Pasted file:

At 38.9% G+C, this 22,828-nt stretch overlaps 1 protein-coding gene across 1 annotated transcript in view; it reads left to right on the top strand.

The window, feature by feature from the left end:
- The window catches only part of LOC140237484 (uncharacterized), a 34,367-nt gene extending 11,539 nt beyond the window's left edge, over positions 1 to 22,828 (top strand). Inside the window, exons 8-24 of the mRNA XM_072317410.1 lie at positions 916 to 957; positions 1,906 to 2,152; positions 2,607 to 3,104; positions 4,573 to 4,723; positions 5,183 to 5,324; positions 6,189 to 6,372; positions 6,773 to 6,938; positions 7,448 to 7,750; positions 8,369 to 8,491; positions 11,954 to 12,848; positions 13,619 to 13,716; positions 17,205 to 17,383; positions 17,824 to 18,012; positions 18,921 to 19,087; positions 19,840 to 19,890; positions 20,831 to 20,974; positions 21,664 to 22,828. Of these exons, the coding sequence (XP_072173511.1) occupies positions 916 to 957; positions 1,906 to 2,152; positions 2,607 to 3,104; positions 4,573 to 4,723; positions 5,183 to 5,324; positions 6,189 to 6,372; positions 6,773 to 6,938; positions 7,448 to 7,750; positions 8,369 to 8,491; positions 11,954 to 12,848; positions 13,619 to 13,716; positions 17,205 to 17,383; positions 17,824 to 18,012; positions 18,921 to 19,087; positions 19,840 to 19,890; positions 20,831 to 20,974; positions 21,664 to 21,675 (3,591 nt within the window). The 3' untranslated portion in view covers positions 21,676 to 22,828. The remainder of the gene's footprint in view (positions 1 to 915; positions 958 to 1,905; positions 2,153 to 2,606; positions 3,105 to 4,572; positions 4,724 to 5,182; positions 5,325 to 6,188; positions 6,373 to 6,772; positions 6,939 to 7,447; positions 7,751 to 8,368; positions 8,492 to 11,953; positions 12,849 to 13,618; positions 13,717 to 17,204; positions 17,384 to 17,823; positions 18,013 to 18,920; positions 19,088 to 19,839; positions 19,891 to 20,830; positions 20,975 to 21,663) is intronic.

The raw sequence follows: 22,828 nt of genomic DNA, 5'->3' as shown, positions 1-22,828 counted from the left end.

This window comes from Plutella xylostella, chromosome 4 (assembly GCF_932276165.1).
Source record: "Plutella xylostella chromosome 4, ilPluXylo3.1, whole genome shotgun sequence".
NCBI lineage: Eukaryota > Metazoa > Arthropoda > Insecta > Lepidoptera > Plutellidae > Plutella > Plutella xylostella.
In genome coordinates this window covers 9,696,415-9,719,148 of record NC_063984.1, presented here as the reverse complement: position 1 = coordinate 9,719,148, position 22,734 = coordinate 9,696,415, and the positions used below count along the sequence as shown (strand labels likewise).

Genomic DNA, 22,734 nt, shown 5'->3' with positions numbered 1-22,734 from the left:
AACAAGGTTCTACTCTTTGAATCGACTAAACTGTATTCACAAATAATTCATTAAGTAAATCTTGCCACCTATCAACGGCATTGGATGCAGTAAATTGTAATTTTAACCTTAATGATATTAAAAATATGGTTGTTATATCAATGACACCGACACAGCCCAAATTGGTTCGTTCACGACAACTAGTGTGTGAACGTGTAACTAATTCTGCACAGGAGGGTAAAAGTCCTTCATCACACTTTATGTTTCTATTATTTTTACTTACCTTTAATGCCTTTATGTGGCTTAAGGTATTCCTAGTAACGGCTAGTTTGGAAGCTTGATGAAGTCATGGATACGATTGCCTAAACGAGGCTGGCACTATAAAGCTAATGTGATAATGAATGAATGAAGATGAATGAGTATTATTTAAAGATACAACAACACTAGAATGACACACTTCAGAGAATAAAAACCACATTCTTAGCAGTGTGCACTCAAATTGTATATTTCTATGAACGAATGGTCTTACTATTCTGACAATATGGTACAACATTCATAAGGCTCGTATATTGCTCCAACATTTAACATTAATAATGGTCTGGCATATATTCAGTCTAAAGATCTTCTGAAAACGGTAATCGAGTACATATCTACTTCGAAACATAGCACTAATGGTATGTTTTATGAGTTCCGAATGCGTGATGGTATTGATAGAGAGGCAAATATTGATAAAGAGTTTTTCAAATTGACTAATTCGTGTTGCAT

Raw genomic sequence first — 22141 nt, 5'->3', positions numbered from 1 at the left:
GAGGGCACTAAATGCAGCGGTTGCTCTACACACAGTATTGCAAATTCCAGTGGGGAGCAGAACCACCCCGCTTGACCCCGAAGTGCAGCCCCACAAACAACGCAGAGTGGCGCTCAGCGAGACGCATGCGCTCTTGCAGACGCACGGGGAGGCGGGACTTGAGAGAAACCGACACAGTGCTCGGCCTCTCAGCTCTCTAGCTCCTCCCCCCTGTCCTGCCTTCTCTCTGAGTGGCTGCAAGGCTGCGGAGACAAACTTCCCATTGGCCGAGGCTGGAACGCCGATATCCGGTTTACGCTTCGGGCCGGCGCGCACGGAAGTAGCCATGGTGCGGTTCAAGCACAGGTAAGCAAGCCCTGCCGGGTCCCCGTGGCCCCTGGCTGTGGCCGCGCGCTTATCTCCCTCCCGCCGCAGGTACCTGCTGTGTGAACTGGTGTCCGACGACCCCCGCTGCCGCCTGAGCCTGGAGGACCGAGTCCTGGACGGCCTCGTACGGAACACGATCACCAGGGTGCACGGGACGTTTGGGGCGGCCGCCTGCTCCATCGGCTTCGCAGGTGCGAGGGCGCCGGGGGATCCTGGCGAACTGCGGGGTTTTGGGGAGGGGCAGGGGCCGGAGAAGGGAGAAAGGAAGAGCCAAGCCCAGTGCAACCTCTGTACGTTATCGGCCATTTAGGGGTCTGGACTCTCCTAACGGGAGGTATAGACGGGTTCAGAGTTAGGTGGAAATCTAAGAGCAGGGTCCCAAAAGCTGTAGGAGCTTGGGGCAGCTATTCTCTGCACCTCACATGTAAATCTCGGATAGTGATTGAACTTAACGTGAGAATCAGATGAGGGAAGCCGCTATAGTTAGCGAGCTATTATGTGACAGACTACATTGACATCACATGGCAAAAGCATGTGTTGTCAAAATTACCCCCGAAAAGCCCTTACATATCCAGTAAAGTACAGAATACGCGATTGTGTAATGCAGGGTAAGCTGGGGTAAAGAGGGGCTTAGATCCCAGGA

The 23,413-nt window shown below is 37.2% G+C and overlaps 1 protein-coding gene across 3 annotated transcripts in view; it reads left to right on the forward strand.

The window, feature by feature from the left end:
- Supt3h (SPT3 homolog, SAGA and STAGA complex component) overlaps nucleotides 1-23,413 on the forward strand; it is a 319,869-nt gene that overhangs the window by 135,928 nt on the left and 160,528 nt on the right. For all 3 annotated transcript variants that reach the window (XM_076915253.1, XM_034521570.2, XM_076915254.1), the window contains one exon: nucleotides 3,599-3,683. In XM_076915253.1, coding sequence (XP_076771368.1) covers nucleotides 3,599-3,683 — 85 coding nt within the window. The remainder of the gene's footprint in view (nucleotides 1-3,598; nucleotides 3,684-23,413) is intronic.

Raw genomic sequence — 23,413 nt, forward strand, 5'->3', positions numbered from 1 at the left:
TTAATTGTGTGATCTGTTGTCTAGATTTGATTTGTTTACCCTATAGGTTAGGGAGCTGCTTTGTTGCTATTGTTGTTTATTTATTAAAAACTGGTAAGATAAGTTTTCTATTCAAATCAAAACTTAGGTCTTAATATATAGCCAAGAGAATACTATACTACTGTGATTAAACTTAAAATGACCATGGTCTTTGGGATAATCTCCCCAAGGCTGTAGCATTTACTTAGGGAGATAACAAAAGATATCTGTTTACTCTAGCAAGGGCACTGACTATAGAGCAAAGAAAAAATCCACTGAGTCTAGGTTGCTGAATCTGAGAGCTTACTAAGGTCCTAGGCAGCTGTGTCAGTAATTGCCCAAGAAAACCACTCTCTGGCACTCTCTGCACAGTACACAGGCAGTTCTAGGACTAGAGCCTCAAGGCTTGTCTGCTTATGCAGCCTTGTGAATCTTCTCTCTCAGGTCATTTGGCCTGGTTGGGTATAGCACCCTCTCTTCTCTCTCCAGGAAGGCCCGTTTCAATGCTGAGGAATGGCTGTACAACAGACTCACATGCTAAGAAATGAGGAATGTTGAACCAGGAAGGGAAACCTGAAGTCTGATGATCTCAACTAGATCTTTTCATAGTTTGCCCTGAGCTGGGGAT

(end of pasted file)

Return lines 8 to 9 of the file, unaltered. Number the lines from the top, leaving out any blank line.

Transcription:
In genome coordinates this window covers 9,696,415-9,719,148 of record NC_063984.1, presented here as the reverse complement: position 1 = coordinate 9,719,148, position 22,734 = coordinate 9,696,415, and the positions used below count along the sequence as shown (strand labels likewise).

Genomic DNA, 22,734 nt, shown 5'->3' with positions numbered 1-22,734 from the left: